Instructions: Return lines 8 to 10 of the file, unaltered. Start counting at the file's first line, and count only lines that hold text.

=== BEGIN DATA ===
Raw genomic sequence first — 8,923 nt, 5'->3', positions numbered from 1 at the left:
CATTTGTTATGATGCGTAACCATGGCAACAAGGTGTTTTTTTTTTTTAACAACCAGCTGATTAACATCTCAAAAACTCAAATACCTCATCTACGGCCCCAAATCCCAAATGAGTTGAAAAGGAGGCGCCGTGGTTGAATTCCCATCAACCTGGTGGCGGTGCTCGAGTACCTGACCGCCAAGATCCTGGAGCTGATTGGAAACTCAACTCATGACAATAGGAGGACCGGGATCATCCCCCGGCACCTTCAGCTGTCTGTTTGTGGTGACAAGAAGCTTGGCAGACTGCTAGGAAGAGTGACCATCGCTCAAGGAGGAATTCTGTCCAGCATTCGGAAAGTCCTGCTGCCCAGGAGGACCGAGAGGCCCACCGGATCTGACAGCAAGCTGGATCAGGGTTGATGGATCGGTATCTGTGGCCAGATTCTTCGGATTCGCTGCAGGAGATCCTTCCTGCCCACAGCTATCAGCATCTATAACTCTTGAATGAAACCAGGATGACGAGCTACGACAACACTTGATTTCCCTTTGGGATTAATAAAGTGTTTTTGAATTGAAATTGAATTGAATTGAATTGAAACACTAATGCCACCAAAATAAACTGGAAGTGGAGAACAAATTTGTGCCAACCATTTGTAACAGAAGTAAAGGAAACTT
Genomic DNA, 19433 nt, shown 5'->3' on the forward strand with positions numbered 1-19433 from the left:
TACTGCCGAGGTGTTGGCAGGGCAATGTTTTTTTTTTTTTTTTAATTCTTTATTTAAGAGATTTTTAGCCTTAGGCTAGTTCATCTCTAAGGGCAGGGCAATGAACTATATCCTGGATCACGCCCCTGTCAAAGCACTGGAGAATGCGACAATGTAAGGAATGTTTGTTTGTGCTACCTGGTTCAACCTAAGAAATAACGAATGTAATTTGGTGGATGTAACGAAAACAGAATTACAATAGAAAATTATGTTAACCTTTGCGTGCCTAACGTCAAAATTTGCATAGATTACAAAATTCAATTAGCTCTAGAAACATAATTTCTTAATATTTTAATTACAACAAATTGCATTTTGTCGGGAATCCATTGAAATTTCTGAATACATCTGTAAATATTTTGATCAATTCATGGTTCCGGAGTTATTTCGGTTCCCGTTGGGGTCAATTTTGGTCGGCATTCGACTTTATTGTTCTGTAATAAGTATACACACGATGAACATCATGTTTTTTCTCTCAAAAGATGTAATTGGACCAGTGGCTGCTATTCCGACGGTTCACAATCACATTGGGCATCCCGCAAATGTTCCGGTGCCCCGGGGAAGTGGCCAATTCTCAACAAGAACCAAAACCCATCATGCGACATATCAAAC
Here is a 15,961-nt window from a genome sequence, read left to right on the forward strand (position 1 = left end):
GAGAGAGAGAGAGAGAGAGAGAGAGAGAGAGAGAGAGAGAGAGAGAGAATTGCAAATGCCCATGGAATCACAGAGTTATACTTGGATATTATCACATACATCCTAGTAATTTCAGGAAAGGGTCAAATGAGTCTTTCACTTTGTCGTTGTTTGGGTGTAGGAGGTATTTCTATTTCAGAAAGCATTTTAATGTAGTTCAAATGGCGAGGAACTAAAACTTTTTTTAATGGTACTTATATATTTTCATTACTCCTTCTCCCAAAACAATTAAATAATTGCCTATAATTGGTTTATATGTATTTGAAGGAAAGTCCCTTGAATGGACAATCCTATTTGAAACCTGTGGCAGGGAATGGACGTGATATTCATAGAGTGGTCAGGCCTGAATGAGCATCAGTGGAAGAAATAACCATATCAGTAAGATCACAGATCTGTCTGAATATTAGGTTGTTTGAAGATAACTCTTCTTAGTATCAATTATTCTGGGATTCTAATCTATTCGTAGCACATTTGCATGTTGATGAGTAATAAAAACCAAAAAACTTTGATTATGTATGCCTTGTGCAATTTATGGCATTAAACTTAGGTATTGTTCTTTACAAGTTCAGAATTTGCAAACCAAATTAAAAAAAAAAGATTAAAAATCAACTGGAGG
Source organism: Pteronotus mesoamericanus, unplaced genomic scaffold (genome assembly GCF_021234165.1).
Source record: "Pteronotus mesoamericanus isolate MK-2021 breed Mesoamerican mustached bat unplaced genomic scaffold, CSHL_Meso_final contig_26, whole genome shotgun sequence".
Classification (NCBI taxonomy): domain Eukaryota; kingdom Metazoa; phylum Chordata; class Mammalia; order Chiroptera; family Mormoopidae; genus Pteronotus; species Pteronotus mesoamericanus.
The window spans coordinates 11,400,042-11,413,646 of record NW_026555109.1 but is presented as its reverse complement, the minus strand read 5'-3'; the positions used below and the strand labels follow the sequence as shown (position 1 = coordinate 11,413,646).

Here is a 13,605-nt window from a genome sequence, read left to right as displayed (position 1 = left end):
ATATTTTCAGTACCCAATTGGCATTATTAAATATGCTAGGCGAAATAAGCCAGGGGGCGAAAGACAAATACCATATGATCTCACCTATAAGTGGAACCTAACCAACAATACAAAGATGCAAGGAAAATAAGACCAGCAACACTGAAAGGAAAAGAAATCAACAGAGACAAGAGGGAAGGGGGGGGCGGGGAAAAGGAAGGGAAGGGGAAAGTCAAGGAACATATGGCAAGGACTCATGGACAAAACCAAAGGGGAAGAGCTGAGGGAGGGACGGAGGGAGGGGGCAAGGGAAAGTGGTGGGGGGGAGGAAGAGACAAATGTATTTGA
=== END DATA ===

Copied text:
Source record: "Pteronotus mesoamericanus isolate MK-2021 breed Mesoamerican mustached bat unplaced genomic scaffold, CSHL_Meso_final contig_26, whole genome shotgun sequence".
Classification (NCBI taxonomy): domain Eukaryota; kingdom Metazoa; phylum Chordata; class Mammalia; order Chiroptera; family Mormoopidae; genus Pteronotus; species Pteronotus mesoamericanus.
The window spans coordinates 11,400,042-11,413,646 of record NW_026555109.1 but is presented as its reverse complement, the minus strand read 5'-3'; the positions used below and the strand labels follow the sequence as shown (position 1 = coordinate 11,413,646).